The use of the word ethnicity only with regard to Hispanic origin is therefore much more restricted than the usual understanding of the word, the actual distinctions of which are reflected in the census questionnaire in the questions about "race" and origin. This distinction enables Hispanics in the United States to express their different identities in terms of skin color.

In the United States Census 2000 , 12.5% ​​of the US population said they belonged to the Hispanic or Latino ethnic group.

Result of the 2000 census: ethnicity according to "race"

The United States Census 2000 gave the following result with regard to ethnicity:

"Race" Hispano or
% of
H / L
% of the
or Latino
% of
H / L
% of the
All 35,305,818 100 12.5 246.116.088 100 87.5
A "race" 33,081,736 93.7 11.8 241,513,942 98.1 85.8
Whiteness (W) 16,907,852 47.9 6.0 194.552.774 79.1 69.1
Black or African American (B) 710.353 2.0 0.3 33,947,837 13.8 12.1
Indigenous Americans (N) 407.073 1.2 0.1 2,068,883 0.8 0.7
Asians (A) 119,829 0.3 <0.1 10.123.169 4.1 3.6
Hawaiians & Pacific Islanders 45,326 0.1 <0.1 353.509 0.1 0.1
Other 14.891.303 42.2 5.3 467.770 0.2 0.2
2 or more "races" 2,224,082 6.3 0.8 4,602,146 1.9 1.6
Other "races" + W / B / N / A 1,859,538 5.3 0.1 1,302,875 0.5 0.5
2 or more “races” + W / B / N / A 364,544 1.0 0.1 3,299,271 1.3 1.2


The Census Bureau points out that data on "races" are not directly comparable to results from previous censuses. The rules regarding the new definitions were published in 1997 by the Office of Management and Budget in the Federal Register .

Many people in the United States see "race" and ethnicity as a consistent approach. In the absence of a choice that most closely matched their self-image, 42.2% of Hispanics or Latinos ticked the option of “another race” in the 2000 Census. Therefore it was considered to remove the category “another breed” from the questionnaires for the 2010 Census .

For 2010, the Census Bureau finally redesigned the “Race” questionnaire. Questions 5 on origin and 6 on “race” were marked with a note that both questions had to be answered and that “Hispanic origin” was not a “race” in the sense of the census. Then the origin was queried as "Hispanic, Latino or Spanish origin" with several possible answers, the first of which was the negative and the following ones determined a more detailed regional origin. In Question 6 then the "race" was queried the person differently, with a variety of possible answers and multiple options certain "other" ( other to choose and describe a field closer by filling). Any number of options could be checked at the same time.

The evaluation of the 2010 Census showed that, as in previous decades, more and more people indicated the field “White” as “Race” who had chosen other answer options in previous surveys. The Hispanics showed a particularly large increase between 2000 and 2010. But there was also a smaller migration in the opposite direction. On the one hand, this is attributed to the newly designed questionnaires; on the other hand, self-identification with an origin or race has become increasingly complex.

Web links

Individual evidence

  1. census.gov: Glossary: ​​Race (accessed May 9, 2019)
  2. Questions and Answers for Census 2000 Data on Race ( Memento of March 28, 2009 in the Internet Archive ). US Census Bureau. March 14, 2001. Retrieved February 18, 2008.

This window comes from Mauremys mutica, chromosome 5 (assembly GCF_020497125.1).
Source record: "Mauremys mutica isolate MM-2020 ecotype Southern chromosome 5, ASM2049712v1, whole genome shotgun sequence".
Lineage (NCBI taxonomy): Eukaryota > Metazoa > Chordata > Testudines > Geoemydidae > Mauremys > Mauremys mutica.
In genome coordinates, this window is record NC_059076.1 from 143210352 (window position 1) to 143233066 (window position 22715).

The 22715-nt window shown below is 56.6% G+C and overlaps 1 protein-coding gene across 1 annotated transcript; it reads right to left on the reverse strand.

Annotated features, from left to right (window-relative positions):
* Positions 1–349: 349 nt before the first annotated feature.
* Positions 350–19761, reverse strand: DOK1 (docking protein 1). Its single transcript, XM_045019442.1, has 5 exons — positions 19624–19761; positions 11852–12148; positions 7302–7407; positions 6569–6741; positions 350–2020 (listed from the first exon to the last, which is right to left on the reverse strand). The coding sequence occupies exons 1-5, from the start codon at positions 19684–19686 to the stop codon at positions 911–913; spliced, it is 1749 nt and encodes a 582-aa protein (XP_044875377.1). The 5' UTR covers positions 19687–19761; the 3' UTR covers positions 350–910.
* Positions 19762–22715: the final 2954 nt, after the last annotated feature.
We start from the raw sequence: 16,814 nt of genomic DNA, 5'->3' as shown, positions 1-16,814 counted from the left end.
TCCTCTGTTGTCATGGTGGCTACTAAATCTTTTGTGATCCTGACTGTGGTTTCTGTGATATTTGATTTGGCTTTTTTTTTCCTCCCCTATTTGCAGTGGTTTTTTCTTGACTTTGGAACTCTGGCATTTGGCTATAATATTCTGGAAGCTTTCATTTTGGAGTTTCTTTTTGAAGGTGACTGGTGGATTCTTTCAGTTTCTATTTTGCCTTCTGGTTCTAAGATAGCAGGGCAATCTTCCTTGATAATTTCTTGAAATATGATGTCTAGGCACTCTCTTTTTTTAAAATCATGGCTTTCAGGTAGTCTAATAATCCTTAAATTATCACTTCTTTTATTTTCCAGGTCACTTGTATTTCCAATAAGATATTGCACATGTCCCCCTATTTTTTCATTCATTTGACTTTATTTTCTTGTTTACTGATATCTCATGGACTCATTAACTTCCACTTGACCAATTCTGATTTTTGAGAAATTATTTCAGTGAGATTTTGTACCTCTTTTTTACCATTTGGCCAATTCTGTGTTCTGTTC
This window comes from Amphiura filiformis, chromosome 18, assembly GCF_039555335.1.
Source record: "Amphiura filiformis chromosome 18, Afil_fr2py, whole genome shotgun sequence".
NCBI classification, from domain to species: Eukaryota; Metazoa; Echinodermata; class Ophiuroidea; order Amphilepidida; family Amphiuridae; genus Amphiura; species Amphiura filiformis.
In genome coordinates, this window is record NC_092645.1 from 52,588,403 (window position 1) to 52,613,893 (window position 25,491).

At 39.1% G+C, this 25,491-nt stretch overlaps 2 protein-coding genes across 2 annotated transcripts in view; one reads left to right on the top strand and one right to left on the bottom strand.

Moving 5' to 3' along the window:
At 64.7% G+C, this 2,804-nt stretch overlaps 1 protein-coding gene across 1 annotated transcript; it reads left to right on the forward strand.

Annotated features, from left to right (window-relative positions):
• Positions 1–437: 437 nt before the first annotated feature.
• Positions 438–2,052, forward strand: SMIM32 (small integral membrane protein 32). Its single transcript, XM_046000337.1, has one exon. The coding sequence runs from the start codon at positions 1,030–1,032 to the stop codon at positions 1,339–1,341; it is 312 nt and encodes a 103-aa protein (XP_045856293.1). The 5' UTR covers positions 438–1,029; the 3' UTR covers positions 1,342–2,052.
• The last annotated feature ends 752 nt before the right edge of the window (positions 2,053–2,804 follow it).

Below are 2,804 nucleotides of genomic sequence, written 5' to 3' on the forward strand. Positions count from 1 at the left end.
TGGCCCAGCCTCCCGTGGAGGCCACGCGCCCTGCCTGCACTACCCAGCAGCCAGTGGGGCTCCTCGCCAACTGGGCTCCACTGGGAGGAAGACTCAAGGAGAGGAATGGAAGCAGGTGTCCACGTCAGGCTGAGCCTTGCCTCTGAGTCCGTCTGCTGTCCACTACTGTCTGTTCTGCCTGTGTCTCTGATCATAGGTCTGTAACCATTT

3. a b c d e American Anthropological Association. A Brief History of the OMB Directive 15 1997. Retrieved February 18, 2008.
  4. http://www.census.gov/history/www/through_the_decades/index_of_questions
  5. ancestry.com: 1850 United States Federal Census Form (accessed May 9, 2019)
  6. ancestry.com: 1880 United States Federal Census Form (accessed May 9, 2019)
  7. ^ "Revisions to the Standards for the Classification of Federal Data on Race and Ethnicity" . Retrieved February 18, 2008.
  8. 2000 US Census form (PDF; 434 kB) . Retrieved February 18, 2008.
  9. ^ Equal Employment Opportunity Commission. 2007. Final Revisions of the Employer Information Report (EEO-1) ( Memento of August 13, 2009 in the Internet Archive ). Retrieved February 18, 2008.
  10. a b U.S. Census Bureau, 2000 Census of Population, Public Law 94-171 Redistricting Data File. Race ( memento of March 7, 2008 in the Internet Archive ). Retrieved February 18, 2008.
  11. ^ University of Virginia. Geospatial and Statistical Data Center. 2003. "1990 PUMS Ancestry Codes" ( Memento of the original from August 25, 2007 in the Internet Archive ) Info: The archive link was inserted automatically and has not yet been checked. Please check the original and archive link according to the instructions and then remove this notice. . Retrieved February 18, 2008. @1@ 2Template: Webachiv / IABot / fisher.lib.virginia.edu
  12. ^ University of Michigan. Census 1990: Ancestry Codes. . Retrieved February 18, 2008.
  13. ^ Racial and Ethnic Classifications Used in Census 2000 and Beyond ( Memento of February 3, 2010 in the Internet Archive ). Retrieved February 18, 2008.
  14. 2000 Census of Population and Housing Technical Documentation ( Memento of August 14, 2009 in the Internet Archive ). Retrieved February 18, 2008.
  15. a b c d Elizabeth M. Grieco, Racheal C. Cassidy, US Census Bureau. 2001. Overview of Race and Hispanic Origin: 2000. (PDF; 149 kB) Accessed February 18, 2008.
  16. OMB Directive 15. Federal Register Notice October 30, 1997 ( Memento of June 13, 2009 in the Internet Archive ). White House website. Retrieved February 18, 2008.
  17. US Census Press Releases. 2006. Census Bureau to Test Changes in Questionnaire, New Response Technology ( Memento of February 8, 2007 in the Internet Archive ). Retrieved February 18, 2008.
  18. US Census Bureau: Overview of Race and Hispanic Origin 2010
  19. Citylab.com: A Complete History of Census Race Boxes , November 3, 2015
  20. ^ NPR: What Is Your Race? For Millions Of Americans, A Shifting Answer , June 9, 2014
  21. ^ NPR: On The Census, Who Checks 'Hispanic,' Who Checks 'White,' And Why , June 16, 2014